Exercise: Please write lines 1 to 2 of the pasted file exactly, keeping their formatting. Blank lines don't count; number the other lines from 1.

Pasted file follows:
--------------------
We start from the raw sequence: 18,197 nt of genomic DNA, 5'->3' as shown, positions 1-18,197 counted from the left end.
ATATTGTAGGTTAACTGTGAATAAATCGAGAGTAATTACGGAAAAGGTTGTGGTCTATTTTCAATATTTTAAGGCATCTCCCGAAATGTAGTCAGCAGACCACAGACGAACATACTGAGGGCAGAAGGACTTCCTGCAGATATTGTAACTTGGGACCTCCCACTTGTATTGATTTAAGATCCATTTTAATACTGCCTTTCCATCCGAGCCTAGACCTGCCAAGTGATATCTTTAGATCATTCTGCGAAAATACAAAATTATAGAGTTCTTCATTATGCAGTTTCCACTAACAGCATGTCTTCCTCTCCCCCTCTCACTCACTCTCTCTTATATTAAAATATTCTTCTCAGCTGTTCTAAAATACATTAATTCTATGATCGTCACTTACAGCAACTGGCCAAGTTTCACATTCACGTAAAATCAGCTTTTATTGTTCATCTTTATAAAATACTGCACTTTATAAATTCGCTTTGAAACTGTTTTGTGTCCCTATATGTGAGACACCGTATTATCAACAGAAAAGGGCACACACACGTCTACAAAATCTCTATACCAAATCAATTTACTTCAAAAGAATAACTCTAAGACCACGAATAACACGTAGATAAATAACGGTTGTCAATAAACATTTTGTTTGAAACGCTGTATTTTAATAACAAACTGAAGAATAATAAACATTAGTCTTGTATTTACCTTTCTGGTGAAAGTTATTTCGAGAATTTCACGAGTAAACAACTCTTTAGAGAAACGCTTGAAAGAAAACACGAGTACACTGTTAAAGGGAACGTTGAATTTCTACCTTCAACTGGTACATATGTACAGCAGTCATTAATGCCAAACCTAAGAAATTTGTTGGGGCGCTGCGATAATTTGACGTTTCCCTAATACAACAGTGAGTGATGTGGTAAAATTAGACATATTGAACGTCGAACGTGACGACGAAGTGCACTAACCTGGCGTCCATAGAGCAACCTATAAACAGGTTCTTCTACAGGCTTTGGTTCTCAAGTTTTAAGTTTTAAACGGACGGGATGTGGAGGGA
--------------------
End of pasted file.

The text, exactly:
We start from the raw sequence: 18,197 nt of genomic DNA, 5'->3' as shown, positions 1-18,197 counted from the left end.
ATATTGTAGGTTAACTGTGAATAAATCGAGAGTAATTACGGAAAAGGTTGTGGTCTATTTTCAATATTTTAAGGCATCTCCCGAAATGTAGTCAGCAGACCACAGACGAACATACTGAGGGCAGAAGGACTTCCTGCAGATATTGTAACTTGGGACCTCCCACTTGTATTGATTTAAGATCCATTTTAATACTGCCTTTCCATCCGAGCCTAGACCTGCCAAGTGATATCTTTAGATCATTCTGCGAAAATACAAAATTATAGAGTTCTTCATTATGCAGTTTCCACTAACAGCATGTCTTCCTCTCCCCCTCTCACTCACTCTCTCTTATATTAAAATATTCTTCTCAGCTGTTCTAAAATACATTAATTCTATGATCGTCACTTACAGCAACTGGCCAAGTTTCACATTCACGTAAAATCAGCTTTTATTGTTCATCTTTATAAAATACTGCACTTTATAAATTCGCTTTGAAACTGTTTTGTGTCCCTATATGTGAGACACCGTATTATCAACAGAAAAGGGCACACACACGTCTACAAAATCTCTATACCAAATCAATTTACTTCAAAAGAATAACTCTAAGACCACGAATAACACGTAGATAAATAACGGTTGTCAATAAACATTTTGTTTGAAACGCTGTATTTTAATAACAAACTGAAGAATAATAAACATTAGTCTTGTATTTACCTTTCTGGTGAAAGTTATTTCGAGAATTTCACGAGTAAACAACTCTTTAGAGAAACGCTTGAAAGAAAACACGAGTACACTGTTAAAGGGAACGTTGAATTTCTACCTTCAACTGGTACATATGTACAGCAGTCATTAATGCCAAACCTAAGAAATTTGTTGGGGCGCTGCGATAATTTGACGTTTCCCTAATACAACAGTGAGTGATGTGGTAAAATTAGACATATTGAACGTCGAACGTGACGACGAAGTGCACTAACCTGGCGTCCATAGAGCAACCTATAAACAGGTTCTTCTACAGGCTTTGGTTCTCAAGTTTTAAGTTTTAAACGGACGGGATGTGGAGGGA